Repetitive Strain Injuries

RSI, wrist pain, shoulder pain, carpel tunnel

Undoubtedly, even in mankind’s earliest days, some of the people suffered from RSIs (Repetitive Strain Injuries); a woman sewing skins into clothing or a man throwing a spear at what he hoped would be dinner would be subject to the same kind of injuries that we see today. While few of us today are hunting down the next meal with a spear, many tasks we perform at work or at home can lead to damage to muscles, tendons, joints, and nerves. These injuries first manifest themselves in a bundle of symptoms:

  • Numbness
  • Pain
  • Tingling sensation
  • Swelling
  • Weakness in the affected area

If these injuries are left untreated, they will generally worsen over time, and can actually lead to a total loss of use of the affected area. There is a story of a Medieval monk who lost the use of his right hand because of what we now call carpal tunnel syndrome as he copied manuscripts. He taught himself how to write with his left hand, but unfortunately the same thing happened to the left as had to the right, leaving him with two totally useless hands.

Repetitive Strain Injuries

If you work on the computer for hours during the day, you could find yourself suffering from a RSI, along with those who work on assembly lines, and professional musicians; even a hobby that causes you to use some part of your body over and over can cause these injuries. There are a few places where you will be most likely to suffer from RSIs –

  • Wrists can develop carpal tunnel syndrome.
  • Shoulders can be afflicted with bursitis.
  • Trigger finger can cause your fingers to lock when opening or closing your hand.
  • Pain in the elbow is often a sign of tennis elbow or tendinitis (you don’t need to play tennis to develop this, either).

The thing to remember about RSIs is that if you persist in the activity that is causing problems, without taking action to alleviate the condition, it will only get worse. You sure don’t want to wind up like that poor monk.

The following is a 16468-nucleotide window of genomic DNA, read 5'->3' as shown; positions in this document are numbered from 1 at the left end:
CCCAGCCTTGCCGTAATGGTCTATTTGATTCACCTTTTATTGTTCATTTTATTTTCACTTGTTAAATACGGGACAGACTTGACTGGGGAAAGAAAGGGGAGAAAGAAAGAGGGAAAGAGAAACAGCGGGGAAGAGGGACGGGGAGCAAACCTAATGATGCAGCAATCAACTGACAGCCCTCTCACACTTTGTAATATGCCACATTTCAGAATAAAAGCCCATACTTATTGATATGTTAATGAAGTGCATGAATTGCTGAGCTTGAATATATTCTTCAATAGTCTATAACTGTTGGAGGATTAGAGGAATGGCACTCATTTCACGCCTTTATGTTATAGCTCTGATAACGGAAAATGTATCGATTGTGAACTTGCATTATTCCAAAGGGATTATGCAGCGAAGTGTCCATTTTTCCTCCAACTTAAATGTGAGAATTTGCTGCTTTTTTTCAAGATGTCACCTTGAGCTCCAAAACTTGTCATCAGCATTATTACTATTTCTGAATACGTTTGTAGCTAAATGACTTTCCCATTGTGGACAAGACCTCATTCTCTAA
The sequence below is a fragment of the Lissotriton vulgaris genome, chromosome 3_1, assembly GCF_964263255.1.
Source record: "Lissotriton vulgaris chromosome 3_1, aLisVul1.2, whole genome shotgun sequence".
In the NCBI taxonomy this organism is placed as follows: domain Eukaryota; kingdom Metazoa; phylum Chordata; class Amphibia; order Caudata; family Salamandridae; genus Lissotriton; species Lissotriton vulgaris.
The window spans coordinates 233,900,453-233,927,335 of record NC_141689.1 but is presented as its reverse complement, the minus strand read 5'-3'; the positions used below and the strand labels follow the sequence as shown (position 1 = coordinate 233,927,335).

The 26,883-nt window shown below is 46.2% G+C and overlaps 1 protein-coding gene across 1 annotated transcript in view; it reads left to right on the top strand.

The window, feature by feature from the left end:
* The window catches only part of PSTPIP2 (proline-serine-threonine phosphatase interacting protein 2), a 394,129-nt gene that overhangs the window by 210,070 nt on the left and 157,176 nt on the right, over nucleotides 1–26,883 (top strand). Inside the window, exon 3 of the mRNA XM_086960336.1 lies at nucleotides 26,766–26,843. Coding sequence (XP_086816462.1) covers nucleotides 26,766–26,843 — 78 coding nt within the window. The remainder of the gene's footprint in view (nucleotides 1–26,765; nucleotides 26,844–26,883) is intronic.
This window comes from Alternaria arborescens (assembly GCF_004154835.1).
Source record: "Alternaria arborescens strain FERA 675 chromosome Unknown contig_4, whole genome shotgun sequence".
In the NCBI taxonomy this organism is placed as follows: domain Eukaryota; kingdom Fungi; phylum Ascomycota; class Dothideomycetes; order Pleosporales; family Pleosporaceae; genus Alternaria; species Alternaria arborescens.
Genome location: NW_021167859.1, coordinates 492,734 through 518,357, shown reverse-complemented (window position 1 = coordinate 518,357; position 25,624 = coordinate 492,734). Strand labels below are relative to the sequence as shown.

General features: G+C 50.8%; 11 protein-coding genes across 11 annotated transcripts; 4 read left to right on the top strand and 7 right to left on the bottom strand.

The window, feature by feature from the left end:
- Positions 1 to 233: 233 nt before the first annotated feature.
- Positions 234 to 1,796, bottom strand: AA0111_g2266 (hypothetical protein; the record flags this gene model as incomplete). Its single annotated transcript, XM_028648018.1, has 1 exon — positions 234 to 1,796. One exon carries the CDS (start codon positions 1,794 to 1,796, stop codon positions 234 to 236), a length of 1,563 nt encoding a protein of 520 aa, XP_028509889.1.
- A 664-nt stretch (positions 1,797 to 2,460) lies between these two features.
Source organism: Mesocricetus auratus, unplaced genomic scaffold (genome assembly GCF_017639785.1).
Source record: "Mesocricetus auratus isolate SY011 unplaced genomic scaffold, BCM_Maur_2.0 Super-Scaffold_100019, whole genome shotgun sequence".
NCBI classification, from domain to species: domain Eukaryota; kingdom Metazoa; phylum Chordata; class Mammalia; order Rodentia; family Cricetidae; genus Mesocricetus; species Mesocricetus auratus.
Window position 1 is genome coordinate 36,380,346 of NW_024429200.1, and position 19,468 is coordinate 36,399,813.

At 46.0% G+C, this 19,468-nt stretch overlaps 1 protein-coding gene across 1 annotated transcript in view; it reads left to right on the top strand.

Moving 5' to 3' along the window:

Treatment for RSIs

If your problem is caused by your work, unless a rich uncle leaves you a pile of money, you will have to find a way to continue working while dealing with your problem. There are a number of ways to help with RSIs:

  • Try to rest the injured area as much as possible; short breaks can help.
  • Apply ice to reduce swelling and inflammation.
  • Pain relievers will make you more comfortable.
  • Supportive elements such as Ace bandages or splints.
  • In extreme cases, surgery may be required.

Can Massage Help?

Massage can help to alleviate some of the symptoms associated with RSI, especially if you begin to use it before the problem becomes severe. Part of any healing process includes bringing more blood to the affected area, and massage does just this. As massage warms and loosens tight muscles, more oxygenated blood will be supplied, which can help to heal damaged cells and tissues.

An important thing to remember as regards to massage therapy and RSIs is that it’s not just the targeted area that needs treatment. When you develop carpal tunnel syndrome, it’s not just your wrist that needs massage, it’s the entire arm and shoulder. If you have bursitis in the shoulder, your therapist will also use massage on your back and arm.

Massage therapy is an important tool when you are suffering from RSIs, and the sooner you start treatment, the sooner you’ll be feeling better.